TIRK014
Fujiya & Miyagi
"Collarbone"

Fujiya & Miyagi formed not playing Sunday League football.
With playing talents described as, at best, enthusiastic, at worst, dangerous, Steve Lewis and David Best spent a lot of time warming the bench together. Chatting through their fourth straight home defeat of the season they discovered a shared interest in mid-seventies Krautrock and early-nineties electronica.
Pretty soon they both realised that wet Sunday afternoons were maybe better spent making music rather than cheering along from the sidelines. Combining their own considerable musical talents, they invested in some stolen software, a laptop, some borrowed guitar effects and a £10 Farfisa from Brighton Sunday market. With this, some tinkering, some practices and more than the odd bout of swearing - Steve (Guitar / Vocals / Fujiya) and David (Electronic /Keyboards / Miyagi) - Fujiya & Miyagi was born.
Pretty soon the pair began releasing a series of esoteric, electronic mini masterpieces on 12”. Following enthusiastic endorsement of these early singles from the likes of Tiga, Andrew Weatherall and Christian Vogel, the pair decided to forged ahead with an album. Released late 2002, their debut, “Electro-Karaoke in the Negative Style”, showcased a song based take on the prevalent laptop-tronica sound of the time. Garnering 4 and 5 star reviews (Jockey Slut, Sleazenation, DJ, XRAY, Musik), Electro Karaoke was described, by NME, as “a succulent but soulful take on all things electronica”.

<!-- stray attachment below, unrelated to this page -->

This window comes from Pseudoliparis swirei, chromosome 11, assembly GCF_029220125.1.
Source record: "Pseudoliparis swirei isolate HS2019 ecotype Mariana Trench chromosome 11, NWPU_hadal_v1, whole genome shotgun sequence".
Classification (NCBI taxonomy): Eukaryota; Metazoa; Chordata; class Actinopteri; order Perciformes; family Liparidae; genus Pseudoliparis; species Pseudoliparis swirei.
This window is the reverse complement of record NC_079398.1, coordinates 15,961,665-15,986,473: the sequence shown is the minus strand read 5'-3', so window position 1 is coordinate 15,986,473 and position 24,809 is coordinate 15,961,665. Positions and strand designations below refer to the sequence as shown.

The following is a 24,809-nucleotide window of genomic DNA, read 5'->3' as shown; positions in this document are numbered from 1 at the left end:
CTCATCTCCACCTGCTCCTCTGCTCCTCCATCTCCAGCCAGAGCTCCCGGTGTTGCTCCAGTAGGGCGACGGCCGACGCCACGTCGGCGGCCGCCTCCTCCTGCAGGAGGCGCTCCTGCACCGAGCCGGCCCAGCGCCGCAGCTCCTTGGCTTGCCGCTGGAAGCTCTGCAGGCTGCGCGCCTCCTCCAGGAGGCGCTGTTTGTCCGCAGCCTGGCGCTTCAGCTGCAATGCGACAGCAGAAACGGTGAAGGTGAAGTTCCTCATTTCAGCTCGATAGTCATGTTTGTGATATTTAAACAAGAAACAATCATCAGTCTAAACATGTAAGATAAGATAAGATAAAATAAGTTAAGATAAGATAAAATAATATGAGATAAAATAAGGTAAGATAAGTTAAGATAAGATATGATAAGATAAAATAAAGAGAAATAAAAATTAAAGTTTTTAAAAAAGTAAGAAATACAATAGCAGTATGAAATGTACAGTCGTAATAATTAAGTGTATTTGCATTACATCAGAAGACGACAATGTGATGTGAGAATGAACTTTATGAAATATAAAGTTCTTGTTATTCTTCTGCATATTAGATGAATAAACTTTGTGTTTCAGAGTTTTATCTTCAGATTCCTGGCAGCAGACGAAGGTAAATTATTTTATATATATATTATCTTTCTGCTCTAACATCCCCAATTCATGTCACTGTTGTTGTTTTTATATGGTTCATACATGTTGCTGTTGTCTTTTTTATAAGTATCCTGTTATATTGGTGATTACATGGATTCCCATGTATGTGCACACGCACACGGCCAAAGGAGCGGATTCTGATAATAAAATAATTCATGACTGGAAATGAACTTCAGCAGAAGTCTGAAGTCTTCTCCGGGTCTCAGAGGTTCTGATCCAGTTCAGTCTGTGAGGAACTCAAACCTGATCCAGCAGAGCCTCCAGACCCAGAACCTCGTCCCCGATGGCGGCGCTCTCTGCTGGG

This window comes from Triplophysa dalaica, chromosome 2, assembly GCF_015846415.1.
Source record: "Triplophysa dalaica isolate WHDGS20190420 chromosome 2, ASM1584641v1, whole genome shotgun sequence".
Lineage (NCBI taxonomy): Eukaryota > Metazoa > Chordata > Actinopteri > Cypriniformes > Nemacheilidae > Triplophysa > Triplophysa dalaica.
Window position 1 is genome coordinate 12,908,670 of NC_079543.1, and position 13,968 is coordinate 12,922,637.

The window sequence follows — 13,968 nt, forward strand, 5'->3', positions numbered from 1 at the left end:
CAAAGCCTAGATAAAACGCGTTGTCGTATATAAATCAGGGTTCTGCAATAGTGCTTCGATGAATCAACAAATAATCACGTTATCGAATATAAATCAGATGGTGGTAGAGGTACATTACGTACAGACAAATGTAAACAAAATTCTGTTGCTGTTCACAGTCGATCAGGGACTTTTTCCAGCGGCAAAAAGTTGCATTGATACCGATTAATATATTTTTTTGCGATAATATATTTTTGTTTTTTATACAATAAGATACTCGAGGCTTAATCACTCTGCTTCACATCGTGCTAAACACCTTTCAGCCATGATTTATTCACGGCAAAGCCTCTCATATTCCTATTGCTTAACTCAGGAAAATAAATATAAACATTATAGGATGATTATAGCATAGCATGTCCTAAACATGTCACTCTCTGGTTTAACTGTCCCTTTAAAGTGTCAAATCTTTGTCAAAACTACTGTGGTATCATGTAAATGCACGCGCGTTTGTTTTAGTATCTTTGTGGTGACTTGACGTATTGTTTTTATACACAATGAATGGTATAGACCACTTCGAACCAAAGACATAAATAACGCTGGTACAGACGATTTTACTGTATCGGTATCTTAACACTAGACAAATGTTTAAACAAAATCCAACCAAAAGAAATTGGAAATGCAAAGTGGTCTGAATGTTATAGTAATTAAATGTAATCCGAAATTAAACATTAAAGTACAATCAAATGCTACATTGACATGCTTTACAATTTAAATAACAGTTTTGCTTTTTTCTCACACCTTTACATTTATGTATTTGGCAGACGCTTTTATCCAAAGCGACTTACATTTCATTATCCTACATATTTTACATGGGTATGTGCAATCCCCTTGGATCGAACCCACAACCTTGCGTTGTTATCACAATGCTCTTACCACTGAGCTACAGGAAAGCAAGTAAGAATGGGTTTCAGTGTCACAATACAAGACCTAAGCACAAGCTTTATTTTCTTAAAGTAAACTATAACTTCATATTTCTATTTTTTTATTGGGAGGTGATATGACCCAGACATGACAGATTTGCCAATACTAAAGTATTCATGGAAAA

Live shows soon followed, with slots supporting the likes of Goldfrapp, Ladytron and Super Collider. Although well received the pair soon saw the limitations of laptop-as-on-stage-entertainment. Just as importantly they heard the possibilities in a more ambitious approach firsthand. They’d need to take things further.
Cue the arrival of Matt. Matt Hainsby plays bass, wears tight jeans, and long sleeved white and black striped Breton t-shirts. Basically, Matt is the spit and sound of a young Jean Jacques Burnel. Together the three of them regrouped to the studio. Pretty soon they’d arrived at a new, heavier take on their original sound. Still electronic, still songs, but electronic songs imbued with bite and beauty. Hearing these new demos a friend commented that the new F&M were like “Can meets Talking Heads meets Happy Mondays meets Kraftwerk, but, well, not really, cause you're all from Hove. KrautPop not KrautRock, that's it!'
Taking this sorta good but slightly weird compliment as advice to get out on the road more, the band began looking for dates. Unbelievably they found an unlikely ally and fan in one time Can legend, Damo Suzuki. Damo’d been passed their demo through a long series of friends meeting friends meeting friends and invited them to support him on tour. It was at one of these Damo show that they came to the attention of Tirk, the new label from nuphonic. Fans of their early releases but enthused by their new direction Tirk were more than keen to hear more.

1. Collarbone
2. Cassettesingle